In many respects, it is not what the risk event is but how we react to it.  The book, The Psychology of Pandemics by Steven Taylor is fascinating in that it describes how people react when a risk manifests into an event. Last week I discussed how Professor Taylor was a Cassandra in identifying what would happen when a risk like the COVID 19 pandemic manifested itself in Every Disaster has a Cassandra – COVID-19 is no Exception. This week I am going to continue with referencing the book and discuss the different ways people react to the “risk turned into an event”.

Resistance to Our Risk Plans

Risk Managers are responsible for identifying the risk and drawing up the plan to deal with the risk (hopefully not alone). And in many organizations (especially smaller ones), the risk manager is responsible for leading the reaction to the risk once it turns into an event.  It’s frustrating when people don’t go along with the plans we spent so much time developing. As consultants we get involved in assessing risks, developing the plan, validating the models used to address the risk and, when things turn bad, assisting with addressing the event. In my opinion, the biggest challenge of planning and reacting is how people emotionally react to an event. Why is this a challenge, you may ask? Because it is key to the communication process and the successful emergence from the event.

Overreaction is sometimes as bad as non-compliance…

As Dr. Taylor discusses (remembering this was published three months before COVID 19), “…during the next Pandemic, many people will become fearful, some intensely so. The psychological “footprint” will likely be much larger than the medical “footprint”….This was seen during the Ebola outbreak…. Excessive public fear of Ebola even arose in the united States even though there was little or no risk of contagion”.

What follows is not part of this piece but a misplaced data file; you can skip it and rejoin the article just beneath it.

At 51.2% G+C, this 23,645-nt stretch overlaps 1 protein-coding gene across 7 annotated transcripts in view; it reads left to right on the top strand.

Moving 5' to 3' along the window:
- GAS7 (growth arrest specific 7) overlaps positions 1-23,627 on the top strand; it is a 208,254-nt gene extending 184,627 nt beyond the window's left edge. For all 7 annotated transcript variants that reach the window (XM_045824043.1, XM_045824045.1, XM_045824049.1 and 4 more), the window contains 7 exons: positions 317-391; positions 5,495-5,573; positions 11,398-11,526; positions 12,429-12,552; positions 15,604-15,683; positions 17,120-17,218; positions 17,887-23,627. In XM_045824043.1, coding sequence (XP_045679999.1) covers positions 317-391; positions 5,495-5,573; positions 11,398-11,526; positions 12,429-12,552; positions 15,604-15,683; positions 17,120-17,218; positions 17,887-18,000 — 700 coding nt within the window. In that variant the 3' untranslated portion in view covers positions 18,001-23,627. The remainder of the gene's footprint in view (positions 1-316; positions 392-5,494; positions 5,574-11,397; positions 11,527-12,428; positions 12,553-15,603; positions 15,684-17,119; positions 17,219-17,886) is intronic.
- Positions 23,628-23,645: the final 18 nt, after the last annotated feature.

People’s emotional reaction is very complex. “reactions can be diverse, ranging from fear to indifference to fatalism….At one end of the spectrum, some people frankly disregard or deny the risks, and fail to engage in recommended health behaviors….At the other end of the spectrum, many people react with intense anxiety or fear. A moderate level of fear or anxiety can motivate people to cope with health threats, but severe distress can be debilitating”. In short, overreaction can be as bad as non-compliance with our plans.

The People side of the Risk Plan…

What does this mean from the risk manager’s perspective? First, it is important that the risk manager assess how they are coping with the pandemic. This includes how your family or those close to you are reacting. For while we self-assess risk and our exposure (and reaction) we rely on those that are close to us for their emotional support. As an example, as COVID 19 was emerging in March and I was travelling, my son and daughter-in-law were expecting my grandchild. The actions I was taking (travelling) were highly stressful to them and as a result I quarantined in a hotel two miles from my house for two weeks after I stopped all travel in mid-March. As a family, we adopted mask wearing and social distancing early on. We used the new baby as an excuse (with those who were less prudent) but in reality needed no excuse because we were reacting prudently. I can guarantee you this affected my ability to communicate effectively with my clients and my family. I am fortunate to have a strong support network to continue to work and be effective. But what if I didn’t?